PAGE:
Beginning the month with a loss to the Arizona Coyotes, the Sharks have accrued a record of 3-5-1, including losses in the last three games, and have found themselves third in the division.
In terms of individual performance, those who have stepped up early in the season have, unsurprisingly, been the veteran leaders of Joe Pavelski, Brent Burns, and Joe Thornton. With point tallies of 16, 14, and 12, respectively within the first 18 games, these three are clearly back to their scoring ways, and a CF% of 54.1 for both Pavelski and Burns and 54.8 for Thornton indicate productive possession. These three have formed the core of the San Jose squad in past years, and they look to be carrying the offensive weight yet again.
Inversely, there are a number of players underperforming in the Sharks slow start, chief among them being Mikkel Boedker, an off-season acquisition from free agency. After splitting last season between Arizona and the Colorado Avalanche, Boedker finished the year with an impressive total of 51 points. Sensing an opportunity to improve their scoring offense, the Sharks pounced, signing him to a four-year, $16 million deal.
Despite last season’s strong outing, Boedker has only added two points in the first 18 games and is credited with less than one shot per game. While his 53 CF% is strong, his lack of production is worrying for fans and management alike.
Despite the recent slide, however, it is certainly too early to be concerned about missing the playoffs. The biggest concerns for the Sharks will be improving scoring outside of Pavelski, Burns, and Thornton and the health of Tomas Hertl, who recently suffered a knee injury. Barring a complete collapse, however, the Sharks should be able to wiggle their way into the playoffs yet again.
-Sean Merz, @
Calgary Flames: 8-11-1, 17 points, fifth in the Pacific
In some ways, the Calgary Flames trip to the second round of the Stanley Cup Playoffs in 2015 may have been a false indicator of whether this team was ready to contend again after missing the postseason for five straight years.
They followed up that short run by missing the playoffs last season and those struggles have continued. They’ve been, in a word, mediocre on both sides of the puck, particularly at home, where they have just three wins in 10 contests.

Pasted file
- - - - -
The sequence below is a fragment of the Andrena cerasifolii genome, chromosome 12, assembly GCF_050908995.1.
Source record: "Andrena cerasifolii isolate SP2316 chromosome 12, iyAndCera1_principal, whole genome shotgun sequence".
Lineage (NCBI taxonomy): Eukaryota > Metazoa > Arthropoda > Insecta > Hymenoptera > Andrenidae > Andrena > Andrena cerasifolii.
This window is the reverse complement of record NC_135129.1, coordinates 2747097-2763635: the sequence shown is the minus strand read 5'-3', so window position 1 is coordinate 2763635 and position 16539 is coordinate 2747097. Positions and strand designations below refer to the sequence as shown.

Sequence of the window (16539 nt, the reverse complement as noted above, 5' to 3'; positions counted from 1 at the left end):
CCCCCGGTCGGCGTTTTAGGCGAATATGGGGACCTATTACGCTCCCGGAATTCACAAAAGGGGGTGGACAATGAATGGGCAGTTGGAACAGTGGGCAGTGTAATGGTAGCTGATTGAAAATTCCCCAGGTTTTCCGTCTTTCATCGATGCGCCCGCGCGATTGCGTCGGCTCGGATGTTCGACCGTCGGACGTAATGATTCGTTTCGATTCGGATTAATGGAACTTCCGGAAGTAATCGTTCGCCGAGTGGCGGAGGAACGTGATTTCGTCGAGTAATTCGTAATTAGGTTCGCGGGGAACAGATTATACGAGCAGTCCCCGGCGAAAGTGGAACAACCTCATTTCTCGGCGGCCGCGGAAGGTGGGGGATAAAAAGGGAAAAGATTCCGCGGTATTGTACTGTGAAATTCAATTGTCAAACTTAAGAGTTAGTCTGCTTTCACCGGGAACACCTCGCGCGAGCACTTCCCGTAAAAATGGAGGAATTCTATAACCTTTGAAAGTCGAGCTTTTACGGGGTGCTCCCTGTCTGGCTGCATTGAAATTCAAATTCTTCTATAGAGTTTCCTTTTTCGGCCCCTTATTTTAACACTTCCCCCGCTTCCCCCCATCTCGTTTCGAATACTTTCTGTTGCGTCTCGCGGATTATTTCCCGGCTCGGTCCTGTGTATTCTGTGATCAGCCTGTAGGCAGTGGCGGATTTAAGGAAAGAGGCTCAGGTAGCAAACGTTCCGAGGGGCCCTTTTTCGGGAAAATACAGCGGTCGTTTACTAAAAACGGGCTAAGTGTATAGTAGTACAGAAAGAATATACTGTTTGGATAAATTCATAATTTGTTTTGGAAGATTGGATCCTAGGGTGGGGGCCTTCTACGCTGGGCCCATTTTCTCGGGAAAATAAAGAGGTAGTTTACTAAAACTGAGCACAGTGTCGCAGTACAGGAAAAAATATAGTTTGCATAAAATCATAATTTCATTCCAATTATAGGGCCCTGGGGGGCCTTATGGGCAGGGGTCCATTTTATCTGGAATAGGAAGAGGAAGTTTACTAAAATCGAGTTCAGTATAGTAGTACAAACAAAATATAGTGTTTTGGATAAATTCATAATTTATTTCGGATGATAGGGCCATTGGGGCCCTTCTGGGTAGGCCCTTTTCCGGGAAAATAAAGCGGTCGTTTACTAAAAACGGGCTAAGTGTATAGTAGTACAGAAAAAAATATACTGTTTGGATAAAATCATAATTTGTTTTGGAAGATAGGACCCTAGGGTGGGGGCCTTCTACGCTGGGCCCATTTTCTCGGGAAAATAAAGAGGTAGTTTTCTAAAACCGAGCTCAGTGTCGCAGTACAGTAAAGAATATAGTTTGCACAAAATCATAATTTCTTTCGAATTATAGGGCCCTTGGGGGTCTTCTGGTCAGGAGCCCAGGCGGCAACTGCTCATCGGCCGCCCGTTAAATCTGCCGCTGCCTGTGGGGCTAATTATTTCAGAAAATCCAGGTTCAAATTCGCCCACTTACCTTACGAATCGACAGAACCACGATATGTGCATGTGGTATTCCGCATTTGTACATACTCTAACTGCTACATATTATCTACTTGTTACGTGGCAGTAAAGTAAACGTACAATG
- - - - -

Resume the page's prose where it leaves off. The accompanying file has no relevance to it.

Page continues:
Most concerning must be the offense, where Johnny Gaudreau, the team’s unquestioned scoring star, had just 11 points in 17 games before having a finger broken. The Flames will need some of their depth scoring to step up, including their blueline group, which has produced seven goals combined thus far.
The Flames are in trouble once again, and without their franchise player. General Manager Brad Treliving may yet be able to salvage this season, especially as the team sits just two points out of a wild card spot and has posted strong possession numbers. However sitting 29th in goals against (64) and without their leading scorer, there are strong reasons for concern.
Vancouver Canucks: 7-10-2, 16 points, sixth in the Pacific
The early 2016-17 season has been a disappointing one for the Vancouver Canucks and their fans, with a losing record and rarely anything noteworthy up and down the roster. This isn’t to say that everyone has been a let down – the Sedins have been producing at solid paces considering their age, with 13 and 12 points in 19 games for Daniel and Henrik, respectively. Additionally, Brandon Sutter and Bo Horvat have been pulling their weight scoring-wise, with 11 and 10 points to their names. That said, some players haven’t held their own quite so well; Sven Baertschi has just six points (and one goal), while the newly-signed Loui Eriksson has seven. With both players being considered top six forwards, the lack of production is certainly a large concern for the club.
In terms of who has come out of nowhere to benefit the club, defenseman Troy Stecher certainly fits that bill. The relatively unknown turned fan-favorite has demonstrated exceptional puck moving talent along with a relentless work ethic. Long-term, Stecher looks to be a big piece of the puzzle.
Another pleasant surprise has been Markus Granlund, who has quietly put up five goals, comfortably beating out expectations for the young centre.
The outlook for the Canucks isn’t especially positive. With a sub-par blueline and an inconsistent offense lacking in regular producers, expectations are at an all-time low. A playoff berth, barring a major turnaround, seems like a pipe dream at best, and Head Coach Willie Desjardins‘ job is most certainly in jeopardy. Hold on Canucks fans, it could get rocky.
-Markus Meyer, @
Arizona Coyotes: 6-9-1, 14 points, seventh in the Pacific
The Arizona Coyotes are once again in their accustomed position, at the bottom of the NHL with just six wins and 14 points through the first quarter of the season.
The biggest issue hasn’t been scoring, as the club has produced at a middle-of-the-road clip of 2.53 goals per game thus far. The problem is on defense (they current have a five-on-five CF% of 44.7, last in the NHL) and in goal, where the team has a inflated 3.29 goals against average.
Last year the dynamic rookie duo of Max Domi and Anthony Duclair looked like they were ready to run roughshod over the league as soon as this season. While Domi has lived up to that billing with 13 points in 17 games to lead the team in scoring, Duclair has completely fallen off the map, sitting 15th on the team in scoring with just one goal and three points.
One saving grace might be the return of starting goaltender Mike Smith, who made 43 saves to defeat the Sharks on November 19 after being out for more than a month. If Smith can provide some modicum of stability in the crease, it might give this young team enough time to find it’s footing. However, as it stands now, yet another high draft pick seems again more likely than a playoff position.